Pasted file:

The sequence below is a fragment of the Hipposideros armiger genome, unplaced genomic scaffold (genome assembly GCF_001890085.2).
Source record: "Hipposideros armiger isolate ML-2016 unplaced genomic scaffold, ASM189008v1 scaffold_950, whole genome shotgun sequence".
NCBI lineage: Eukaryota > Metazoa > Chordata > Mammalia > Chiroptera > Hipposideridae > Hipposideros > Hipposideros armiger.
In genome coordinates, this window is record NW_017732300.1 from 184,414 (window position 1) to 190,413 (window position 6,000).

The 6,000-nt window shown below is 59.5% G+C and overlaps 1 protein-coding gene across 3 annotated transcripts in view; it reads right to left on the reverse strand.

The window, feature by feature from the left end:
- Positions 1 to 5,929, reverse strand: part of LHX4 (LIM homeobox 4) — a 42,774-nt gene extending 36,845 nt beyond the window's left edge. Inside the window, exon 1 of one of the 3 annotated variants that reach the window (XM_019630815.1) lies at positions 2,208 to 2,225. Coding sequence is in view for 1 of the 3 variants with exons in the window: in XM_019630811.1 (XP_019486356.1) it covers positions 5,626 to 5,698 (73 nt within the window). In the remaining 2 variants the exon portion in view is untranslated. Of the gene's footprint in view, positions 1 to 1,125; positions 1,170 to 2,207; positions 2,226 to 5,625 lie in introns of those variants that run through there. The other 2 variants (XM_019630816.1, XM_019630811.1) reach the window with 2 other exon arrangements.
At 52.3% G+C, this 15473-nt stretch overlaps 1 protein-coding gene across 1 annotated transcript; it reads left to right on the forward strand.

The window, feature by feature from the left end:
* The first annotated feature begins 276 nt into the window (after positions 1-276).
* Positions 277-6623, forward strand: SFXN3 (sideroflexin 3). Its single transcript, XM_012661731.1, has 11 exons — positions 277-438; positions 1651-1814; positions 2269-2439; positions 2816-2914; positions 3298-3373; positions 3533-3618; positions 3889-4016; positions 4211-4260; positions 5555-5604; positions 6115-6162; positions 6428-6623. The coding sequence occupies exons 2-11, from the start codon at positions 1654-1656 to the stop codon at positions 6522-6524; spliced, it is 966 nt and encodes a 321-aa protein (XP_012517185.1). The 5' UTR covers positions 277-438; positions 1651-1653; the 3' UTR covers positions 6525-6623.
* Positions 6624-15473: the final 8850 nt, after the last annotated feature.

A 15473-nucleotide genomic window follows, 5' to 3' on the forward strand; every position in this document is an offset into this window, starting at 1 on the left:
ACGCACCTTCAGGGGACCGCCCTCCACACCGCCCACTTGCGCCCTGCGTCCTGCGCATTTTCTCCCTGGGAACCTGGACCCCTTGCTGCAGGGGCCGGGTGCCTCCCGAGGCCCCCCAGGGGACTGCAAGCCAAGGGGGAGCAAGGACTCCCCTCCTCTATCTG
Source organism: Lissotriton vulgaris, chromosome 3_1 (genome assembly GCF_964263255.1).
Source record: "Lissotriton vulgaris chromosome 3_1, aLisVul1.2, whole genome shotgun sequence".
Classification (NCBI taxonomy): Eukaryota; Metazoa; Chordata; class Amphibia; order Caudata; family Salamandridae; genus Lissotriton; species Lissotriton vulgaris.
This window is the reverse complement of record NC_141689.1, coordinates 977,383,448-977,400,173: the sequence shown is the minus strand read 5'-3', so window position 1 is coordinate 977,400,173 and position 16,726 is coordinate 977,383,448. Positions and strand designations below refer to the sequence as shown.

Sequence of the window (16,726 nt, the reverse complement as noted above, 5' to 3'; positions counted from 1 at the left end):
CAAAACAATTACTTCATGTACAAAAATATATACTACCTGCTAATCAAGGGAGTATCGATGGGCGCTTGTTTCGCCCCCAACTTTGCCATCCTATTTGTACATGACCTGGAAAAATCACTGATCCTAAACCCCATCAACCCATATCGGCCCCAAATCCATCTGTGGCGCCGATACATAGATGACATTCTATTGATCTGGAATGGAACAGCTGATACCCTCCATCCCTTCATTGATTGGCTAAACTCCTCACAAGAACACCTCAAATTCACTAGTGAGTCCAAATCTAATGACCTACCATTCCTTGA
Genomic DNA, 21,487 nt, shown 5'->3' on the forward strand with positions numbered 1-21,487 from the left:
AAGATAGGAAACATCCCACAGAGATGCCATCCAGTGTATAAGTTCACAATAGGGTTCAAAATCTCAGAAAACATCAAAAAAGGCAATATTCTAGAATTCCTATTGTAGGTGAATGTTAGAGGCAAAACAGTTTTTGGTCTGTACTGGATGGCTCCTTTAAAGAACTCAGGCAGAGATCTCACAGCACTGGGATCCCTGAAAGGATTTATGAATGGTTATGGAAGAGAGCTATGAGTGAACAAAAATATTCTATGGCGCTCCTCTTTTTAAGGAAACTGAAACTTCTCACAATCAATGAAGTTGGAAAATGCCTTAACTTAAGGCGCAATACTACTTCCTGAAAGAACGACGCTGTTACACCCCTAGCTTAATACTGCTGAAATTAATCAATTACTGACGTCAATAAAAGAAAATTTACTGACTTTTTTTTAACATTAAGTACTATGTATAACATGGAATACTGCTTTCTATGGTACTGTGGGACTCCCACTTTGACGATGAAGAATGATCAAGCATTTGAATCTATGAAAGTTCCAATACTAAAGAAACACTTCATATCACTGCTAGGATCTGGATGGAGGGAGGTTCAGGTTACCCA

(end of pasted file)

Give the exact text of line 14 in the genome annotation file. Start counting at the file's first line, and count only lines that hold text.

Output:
ACGCACCTTCAGGGGACCGCCCTCCACACCGCCCACTTGCGCCCTGCGTCCTGCGCATTTTCTCCCTGGGAACCTGGACCCCTTGCTGCAGGGGCCGGGTGCCTCCCGAGGCCCCCCAGGGGACTGCAAGCCAAGGGGGAGCAAGGACTCCCCTCCTCTATCTG